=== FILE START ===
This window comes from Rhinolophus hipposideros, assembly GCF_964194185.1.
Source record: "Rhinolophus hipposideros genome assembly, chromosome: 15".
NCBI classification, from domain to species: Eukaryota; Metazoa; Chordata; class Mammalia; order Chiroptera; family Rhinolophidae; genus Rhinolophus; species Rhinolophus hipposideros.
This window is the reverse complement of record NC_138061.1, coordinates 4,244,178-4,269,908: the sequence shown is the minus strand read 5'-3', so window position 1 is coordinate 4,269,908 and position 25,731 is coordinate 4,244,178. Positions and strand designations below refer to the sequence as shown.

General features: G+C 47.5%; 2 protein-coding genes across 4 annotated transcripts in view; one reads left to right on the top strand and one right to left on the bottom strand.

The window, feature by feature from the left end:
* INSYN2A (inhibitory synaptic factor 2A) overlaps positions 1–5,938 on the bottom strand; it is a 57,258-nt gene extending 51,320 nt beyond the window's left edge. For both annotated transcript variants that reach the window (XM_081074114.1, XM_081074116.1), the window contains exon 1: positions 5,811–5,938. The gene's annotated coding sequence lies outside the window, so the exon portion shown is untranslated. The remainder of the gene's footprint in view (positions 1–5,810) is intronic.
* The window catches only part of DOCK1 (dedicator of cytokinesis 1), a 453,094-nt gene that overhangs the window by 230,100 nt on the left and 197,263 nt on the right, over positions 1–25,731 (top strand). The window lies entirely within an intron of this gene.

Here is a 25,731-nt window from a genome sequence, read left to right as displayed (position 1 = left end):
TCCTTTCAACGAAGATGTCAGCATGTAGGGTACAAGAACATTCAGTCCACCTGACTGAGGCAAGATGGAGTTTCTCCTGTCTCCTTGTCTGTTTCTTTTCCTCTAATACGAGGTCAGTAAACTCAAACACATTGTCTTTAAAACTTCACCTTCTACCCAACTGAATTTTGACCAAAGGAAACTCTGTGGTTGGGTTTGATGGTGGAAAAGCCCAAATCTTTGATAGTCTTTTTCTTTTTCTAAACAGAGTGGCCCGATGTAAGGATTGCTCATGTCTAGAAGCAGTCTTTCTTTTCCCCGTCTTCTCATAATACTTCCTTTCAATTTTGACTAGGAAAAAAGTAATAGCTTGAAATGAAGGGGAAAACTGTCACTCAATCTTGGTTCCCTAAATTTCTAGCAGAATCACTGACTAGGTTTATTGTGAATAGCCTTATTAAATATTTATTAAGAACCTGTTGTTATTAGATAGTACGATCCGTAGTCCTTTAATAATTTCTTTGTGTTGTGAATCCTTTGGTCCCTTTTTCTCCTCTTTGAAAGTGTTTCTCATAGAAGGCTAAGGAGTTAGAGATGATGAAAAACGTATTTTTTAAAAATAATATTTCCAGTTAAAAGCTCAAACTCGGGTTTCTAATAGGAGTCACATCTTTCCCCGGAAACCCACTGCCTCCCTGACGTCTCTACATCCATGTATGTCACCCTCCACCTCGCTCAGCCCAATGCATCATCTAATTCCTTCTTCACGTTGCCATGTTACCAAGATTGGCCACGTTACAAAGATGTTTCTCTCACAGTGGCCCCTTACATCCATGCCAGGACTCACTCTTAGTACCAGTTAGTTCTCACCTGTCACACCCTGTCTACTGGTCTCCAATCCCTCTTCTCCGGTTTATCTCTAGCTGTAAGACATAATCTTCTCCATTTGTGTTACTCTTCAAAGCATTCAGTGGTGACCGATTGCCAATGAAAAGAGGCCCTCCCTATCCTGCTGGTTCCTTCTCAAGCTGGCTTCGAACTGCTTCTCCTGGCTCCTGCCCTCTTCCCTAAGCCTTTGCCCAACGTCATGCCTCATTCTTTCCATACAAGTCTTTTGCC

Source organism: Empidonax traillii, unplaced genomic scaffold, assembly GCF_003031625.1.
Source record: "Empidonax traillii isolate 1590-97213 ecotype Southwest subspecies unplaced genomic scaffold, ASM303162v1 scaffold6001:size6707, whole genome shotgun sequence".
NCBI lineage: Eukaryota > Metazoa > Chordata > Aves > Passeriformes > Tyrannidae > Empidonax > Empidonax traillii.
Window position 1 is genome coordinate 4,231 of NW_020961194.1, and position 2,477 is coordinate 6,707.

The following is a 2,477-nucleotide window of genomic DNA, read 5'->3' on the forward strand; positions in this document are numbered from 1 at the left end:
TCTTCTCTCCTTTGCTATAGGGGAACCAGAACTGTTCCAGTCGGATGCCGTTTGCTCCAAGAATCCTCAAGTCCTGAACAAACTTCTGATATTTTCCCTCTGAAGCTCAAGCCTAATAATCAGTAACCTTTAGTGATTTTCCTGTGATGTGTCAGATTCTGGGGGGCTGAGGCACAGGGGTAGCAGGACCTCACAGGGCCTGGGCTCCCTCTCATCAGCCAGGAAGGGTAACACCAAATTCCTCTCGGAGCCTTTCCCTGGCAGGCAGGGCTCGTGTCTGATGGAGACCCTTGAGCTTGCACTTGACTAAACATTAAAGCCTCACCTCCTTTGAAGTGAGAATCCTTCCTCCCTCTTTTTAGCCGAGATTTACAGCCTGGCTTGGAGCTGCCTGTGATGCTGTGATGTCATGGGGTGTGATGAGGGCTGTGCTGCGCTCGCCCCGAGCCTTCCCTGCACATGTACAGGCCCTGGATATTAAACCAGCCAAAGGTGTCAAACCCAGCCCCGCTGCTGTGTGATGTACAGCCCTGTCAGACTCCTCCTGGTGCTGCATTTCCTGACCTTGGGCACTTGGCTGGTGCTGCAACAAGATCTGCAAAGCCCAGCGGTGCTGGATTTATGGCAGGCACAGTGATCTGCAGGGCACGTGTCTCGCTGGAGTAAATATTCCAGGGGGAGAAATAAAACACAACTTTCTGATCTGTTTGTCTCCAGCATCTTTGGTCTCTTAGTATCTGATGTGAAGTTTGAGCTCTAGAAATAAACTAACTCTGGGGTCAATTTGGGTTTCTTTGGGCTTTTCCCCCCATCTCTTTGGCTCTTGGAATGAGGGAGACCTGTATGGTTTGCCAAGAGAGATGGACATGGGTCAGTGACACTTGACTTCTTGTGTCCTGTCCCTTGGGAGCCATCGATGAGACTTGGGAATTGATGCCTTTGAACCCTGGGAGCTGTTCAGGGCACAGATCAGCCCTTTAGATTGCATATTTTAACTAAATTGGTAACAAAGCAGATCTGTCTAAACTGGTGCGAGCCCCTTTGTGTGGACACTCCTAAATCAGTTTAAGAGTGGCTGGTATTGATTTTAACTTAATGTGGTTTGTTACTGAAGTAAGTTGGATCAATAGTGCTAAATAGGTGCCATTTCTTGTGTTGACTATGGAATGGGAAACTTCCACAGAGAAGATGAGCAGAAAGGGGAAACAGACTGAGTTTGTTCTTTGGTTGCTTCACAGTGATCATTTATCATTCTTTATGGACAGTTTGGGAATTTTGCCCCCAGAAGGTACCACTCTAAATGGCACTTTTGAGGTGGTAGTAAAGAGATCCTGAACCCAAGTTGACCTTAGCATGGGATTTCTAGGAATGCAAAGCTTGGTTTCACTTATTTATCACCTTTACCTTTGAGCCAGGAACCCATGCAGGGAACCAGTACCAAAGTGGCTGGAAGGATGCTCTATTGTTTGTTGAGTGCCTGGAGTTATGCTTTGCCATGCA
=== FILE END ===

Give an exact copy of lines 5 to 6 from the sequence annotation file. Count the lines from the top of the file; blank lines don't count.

General features: G+C 47.5%; 2 protein-coding genes across 4 annotated transcripts in view; one reads left to right on the top strand and one right to left on the bottom strand.

The window, feature by feature from the left end: